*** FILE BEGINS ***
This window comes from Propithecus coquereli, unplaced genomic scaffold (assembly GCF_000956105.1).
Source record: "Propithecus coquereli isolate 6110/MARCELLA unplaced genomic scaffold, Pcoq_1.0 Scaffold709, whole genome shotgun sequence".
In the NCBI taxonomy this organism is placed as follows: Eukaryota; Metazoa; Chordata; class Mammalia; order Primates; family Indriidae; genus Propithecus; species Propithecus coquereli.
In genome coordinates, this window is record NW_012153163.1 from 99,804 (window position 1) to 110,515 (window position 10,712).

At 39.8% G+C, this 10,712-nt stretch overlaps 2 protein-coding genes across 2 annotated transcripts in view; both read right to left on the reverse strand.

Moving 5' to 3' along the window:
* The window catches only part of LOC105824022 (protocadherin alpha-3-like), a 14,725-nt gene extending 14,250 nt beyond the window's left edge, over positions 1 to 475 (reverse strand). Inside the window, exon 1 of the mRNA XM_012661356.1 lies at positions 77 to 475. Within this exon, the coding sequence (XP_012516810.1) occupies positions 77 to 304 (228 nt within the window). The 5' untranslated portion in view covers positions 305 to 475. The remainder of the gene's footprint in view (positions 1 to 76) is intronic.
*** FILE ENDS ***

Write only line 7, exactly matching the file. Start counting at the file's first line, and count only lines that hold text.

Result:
* The window catches only part of LOC105824022 (protocadherin alpha-3-like), a 14,725-nt gene extending 14,250 nt beyond the window's left edge, over positions 1 to 475 (reverse strand). Inside the window, exon 1 of the mRNA XM_012661356.1 lies at positions 77 to 475. Within this exon, the coding sequence (XP_012516810.1) occupies positions 77 to 304 (228 nt within the window). The 5' untranslated portion in view covers positions 305 to 475. The remainder of the gene's footprint in view (positions 1 to 76) is intronic.